As it turns out, the answer is on par with Darwin's original thoughts on the matter of morphological novelties: natural selection. More specifically, it’s probably been the constant adaptation of its prey to the increasingly deadly toxins within the venom that has caused it to become so virulent over time. Often within genetics, changes come from duplications to the same genes or loss of said genes. In this case, there has been a massive example of duplications. We can see this within the genome most drastically in the 3FTs, which has duplicated over twenty times since the king cobra split from its non-venomous common ancestor, the Burmese python. The genes that now operate almost exclusively within the venom gland (and the accessory gland a bit, though the role of this organ is unknown) seem to have come from the pancreas, meaning that what were once average molecules used for bodily functions have been adapted to a new use.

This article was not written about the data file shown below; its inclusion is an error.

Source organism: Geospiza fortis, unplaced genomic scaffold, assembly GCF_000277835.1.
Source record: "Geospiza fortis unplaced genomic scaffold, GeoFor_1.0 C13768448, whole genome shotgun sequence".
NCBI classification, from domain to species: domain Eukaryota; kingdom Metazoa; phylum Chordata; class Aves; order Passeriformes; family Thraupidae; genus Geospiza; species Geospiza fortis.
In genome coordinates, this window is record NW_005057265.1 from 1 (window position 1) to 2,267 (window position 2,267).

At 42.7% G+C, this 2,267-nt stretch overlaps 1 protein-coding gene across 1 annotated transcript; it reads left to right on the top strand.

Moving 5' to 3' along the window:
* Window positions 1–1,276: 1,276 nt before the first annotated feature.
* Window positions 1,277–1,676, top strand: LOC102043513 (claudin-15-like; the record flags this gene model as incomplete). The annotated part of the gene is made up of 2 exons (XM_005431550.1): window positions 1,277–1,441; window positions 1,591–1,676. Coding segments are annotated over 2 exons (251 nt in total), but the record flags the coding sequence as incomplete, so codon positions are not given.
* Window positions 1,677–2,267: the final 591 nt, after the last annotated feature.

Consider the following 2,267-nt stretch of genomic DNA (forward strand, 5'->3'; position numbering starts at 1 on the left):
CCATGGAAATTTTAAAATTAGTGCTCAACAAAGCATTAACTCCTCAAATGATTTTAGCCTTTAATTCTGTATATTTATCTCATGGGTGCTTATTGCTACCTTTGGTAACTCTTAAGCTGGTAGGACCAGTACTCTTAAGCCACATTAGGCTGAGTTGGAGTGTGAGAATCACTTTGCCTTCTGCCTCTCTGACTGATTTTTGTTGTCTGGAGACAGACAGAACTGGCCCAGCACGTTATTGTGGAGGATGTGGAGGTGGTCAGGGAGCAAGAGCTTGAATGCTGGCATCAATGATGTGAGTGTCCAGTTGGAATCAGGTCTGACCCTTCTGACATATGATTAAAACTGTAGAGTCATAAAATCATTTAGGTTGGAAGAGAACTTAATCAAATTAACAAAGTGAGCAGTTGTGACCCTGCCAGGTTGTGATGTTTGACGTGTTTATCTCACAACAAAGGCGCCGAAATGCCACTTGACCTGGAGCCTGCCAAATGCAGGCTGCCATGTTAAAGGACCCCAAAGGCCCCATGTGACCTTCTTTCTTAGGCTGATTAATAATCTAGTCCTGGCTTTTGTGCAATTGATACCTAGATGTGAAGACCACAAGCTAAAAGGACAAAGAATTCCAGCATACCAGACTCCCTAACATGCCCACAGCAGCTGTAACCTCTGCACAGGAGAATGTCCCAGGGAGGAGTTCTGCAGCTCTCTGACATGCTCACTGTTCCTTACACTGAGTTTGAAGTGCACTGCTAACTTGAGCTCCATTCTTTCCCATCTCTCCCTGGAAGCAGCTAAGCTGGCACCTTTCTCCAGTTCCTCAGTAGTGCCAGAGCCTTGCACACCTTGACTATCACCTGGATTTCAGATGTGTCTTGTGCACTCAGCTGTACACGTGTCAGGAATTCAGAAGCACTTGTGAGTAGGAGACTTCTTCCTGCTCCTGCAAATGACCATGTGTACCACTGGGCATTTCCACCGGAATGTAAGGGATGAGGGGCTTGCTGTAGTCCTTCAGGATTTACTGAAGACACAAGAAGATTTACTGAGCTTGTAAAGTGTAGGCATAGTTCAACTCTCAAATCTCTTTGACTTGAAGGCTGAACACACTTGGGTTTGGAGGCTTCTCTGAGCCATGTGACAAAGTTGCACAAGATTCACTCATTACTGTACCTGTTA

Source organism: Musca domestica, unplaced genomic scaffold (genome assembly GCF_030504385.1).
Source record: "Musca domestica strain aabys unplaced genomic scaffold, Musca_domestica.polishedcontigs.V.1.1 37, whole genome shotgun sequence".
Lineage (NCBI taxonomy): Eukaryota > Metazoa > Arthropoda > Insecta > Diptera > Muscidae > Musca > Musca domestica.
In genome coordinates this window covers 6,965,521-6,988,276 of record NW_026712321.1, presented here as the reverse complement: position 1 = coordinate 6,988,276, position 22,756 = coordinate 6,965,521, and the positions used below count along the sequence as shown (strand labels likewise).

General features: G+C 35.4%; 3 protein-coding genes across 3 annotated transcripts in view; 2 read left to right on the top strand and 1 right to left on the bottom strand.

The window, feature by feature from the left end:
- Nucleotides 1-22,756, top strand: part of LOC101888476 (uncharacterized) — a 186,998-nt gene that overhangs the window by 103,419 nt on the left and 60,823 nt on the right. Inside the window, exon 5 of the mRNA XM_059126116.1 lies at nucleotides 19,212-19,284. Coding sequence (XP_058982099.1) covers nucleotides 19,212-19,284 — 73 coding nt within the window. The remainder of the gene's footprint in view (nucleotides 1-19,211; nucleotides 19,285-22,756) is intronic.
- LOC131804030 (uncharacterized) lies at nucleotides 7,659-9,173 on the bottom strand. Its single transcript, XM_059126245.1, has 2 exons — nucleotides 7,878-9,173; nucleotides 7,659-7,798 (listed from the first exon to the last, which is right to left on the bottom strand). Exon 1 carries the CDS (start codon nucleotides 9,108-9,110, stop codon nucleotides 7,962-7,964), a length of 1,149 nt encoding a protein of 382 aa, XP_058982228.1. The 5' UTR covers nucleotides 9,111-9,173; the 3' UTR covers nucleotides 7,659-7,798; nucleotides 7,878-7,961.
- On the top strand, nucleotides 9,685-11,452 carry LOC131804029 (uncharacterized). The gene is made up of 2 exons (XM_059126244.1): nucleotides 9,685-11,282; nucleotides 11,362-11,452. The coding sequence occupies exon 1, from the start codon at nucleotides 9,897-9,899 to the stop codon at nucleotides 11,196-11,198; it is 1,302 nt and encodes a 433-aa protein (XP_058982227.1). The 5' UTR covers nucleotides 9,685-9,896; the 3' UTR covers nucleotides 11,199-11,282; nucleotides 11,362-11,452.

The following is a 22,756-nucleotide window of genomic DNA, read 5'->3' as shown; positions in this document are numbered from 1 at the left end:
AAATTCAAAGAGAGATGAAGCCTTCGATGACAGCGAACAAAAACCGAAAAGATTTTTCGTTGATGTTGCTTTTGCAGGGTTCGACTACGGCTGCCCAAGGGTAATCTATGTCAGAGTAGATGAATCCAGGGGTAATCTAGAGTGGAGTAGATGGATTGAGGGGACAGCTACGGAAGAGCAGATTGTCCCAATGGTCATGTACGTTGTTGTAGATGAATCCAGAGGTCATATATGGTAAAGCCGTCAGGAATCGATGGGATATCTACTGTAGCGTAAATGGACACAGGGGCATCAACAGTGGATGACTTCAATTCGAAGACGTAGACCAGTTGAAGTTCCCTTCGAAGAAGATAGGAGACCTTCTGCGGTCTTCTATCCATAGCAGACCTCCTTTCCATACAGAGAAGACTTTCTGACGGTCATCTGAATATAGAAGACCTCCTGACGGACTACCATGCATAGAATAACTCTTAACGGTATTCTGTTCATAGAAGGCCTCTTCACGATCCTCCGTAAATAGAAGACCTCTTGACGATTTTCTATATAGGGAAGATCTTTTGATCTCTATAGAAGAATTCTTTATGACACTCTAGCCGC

But how does all of this help human beings as a whole? Well, now we have a fundamental understanding of the venom's creation. This will inevitably give us a better edge against the hurdle that is creating antivenoms in the future. We also now know how novelties like this can arise and come to exist, as there is no obvious rhyme or reason behind hollow teeth connected to two deadly glands full of mutated pancreatic compounds. Hopefully this knowledge will be expanded in the future, as technological advances continue.
Original article: http://www.pnas.org/content/110/51/20651
Author: Colby M. Ells